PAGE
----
In this submission to the Australian Parliament's review of the Defence Annual Report, Lowy Military Fellow James Brown argues for greater parliamentary oversight of defence by outlining just how little reporting defence makes to the parliament and public.
- Defence policy is extraordinarily complex, vitally important, and mistakes have far-reaching consequences. In 2011-12 defence accounted for 5.8% of government spending and 3 of the government’s 20 most expensive programs. The Australian Defence Organisation (ADO) has three times more government employees than the next largest government department and its 105,000 staff constitute 40% of all government employees.
- It is unclear whether parliament is able to effectively measure and judge the performance of the ADO. Or indeed whether the parliament can determine if the Australian Defence Force is improving or declining. Defence transparency is very limited and there are few mechanisms to facilitate parliamentary engagement on defence issues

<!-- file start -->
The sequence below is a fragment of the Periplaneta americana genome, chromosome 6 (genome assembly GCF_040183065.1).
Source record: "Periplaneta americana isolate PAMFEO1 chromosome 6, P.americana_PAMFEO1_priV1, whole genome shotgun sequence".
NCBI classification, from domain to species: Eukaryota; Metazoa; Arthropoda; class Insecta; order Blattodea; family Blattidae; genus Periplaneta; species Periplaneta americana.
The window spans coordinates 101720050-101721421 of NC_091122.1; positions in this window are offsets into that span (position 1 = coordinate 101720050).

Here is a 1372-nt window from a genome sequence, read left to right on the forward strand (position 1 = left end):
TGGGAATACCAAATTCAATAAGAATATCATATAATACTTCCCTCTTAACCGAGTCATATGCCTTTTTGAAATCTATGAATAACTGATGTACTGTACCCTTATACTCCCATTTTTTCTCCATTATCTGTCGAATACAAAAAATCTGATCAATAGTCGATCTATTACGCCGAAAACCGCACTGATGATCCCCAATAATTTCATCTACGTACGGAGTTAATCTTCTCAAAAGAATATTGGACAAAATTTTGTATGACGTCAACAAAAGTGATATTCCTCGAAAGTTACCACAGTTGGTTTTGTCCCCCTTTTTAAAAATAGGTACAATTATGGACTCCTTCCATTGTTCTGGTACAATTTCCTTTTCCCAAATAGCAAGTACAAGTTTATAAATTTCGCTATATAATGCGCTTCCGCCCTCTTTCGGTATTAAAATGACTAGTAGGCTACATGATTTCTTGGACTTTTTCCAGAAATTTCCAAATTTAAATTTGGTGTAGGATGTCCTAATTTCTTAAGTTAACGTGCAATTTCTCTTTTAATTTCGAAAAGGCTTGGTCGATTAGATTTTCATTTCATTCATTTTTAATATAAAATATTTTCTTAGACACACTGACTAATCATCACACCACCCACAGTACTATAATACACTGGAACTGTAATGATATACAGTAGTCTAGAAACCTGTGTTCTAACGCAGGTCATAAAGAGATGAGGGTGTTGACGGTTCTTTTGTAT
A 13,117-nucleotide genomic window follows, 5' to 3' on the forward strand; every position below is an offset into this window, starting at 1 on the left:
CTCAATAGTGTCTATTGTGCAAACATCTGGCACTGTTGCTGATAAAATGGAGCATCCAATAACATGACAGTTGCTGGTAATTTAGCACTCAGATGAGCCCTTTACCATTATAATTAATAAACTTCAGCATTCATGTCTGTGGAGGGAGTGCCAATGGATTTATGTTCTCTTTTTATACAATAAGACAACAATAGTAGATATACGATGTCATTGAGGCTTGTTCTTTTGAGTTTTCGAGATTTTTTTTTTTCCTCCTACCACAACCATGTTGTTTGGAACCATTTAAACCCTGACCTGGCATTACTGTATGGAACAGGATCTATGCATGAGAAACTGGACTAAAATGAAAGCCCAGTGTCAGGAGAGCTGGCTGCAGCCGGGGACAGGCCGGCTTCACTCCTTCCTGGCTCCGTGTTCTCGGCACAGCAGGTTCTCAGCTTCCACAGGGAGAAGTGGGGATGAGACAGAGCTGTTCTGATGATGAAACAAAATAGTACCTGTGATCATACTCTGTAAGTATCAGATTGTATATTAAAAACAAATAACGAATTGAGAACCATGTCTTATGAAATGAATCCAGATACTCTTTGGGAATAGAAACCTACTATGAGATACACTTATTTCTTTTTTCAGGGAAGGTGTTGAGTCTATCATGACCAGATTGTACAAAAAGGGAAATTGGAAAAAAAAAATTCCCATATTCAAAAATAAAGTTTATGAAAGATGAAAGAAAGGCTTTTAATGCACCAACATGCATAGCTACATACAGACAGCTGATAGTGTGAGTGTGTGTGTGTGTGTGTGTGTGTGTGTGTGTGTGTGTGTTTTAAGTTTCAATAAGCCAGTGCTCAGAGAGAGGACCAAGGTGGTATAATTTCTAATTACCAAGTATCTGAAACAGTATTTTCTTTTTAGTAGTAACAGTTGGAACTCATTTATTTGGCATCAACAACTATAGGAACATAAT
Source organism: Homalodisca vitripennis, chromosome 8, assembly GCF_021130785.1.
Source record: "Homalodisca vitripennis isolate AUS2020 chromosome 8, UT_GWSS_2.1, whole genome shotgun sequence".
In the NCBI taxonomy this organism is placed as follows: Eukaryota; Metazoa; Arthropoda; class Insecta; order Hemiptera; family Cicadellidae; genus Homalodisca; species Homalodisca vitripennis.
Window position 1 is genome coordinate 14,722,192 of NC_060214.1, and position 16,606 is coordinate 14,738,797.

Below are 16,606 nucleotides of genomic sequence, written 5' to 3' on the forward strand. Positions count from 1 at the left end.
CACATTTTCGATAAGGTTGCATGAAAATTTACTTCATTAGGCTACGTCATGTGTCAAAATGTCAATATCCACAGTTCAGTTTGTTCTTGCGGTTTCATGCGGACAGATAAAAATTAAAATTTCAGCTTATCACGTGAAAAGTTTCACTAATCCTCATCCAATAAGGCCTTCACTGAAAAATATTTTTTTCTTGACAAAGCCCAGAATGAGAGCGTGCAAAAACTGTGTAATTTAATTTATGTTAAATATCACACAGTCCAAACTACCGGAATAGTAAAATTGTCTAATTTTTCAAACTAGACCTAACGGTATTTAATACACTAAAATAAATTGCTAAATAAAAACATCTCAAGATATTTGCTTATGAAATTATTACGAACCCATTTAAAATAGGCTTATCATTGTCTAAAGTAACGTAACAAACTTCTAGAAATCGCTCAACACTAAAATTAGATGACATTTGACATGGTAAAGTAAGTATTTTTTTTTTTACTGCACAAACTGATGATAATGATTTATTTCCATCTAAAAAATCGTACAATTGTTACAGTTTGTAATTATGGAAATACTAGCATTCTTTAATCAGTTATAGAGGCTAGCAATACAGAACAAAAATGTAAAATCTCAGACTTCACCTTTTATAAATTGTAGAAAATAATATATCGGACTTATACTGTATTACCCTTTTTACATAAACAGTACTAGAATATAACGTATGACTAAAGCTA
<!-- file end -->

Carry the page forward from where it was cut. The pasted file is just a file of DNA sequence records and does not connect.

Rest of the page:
- The Defence Annual Report 2011-12 does not sufficiently allow parliament to assess the performance of the ADO, or the capabilities and readiness of the ADF. It is less transparent and detailed than similar defence reporting in the UK, US, Canada, and New Zealand.
- The Australian Defence Organisation assesses its 20 departmental and administered programs using a system of one, two, and three ticks. The three tick system is an exceptionally crude performance measurement methodology for a government department with 105 000 employees and an annual budget of $24.2bn.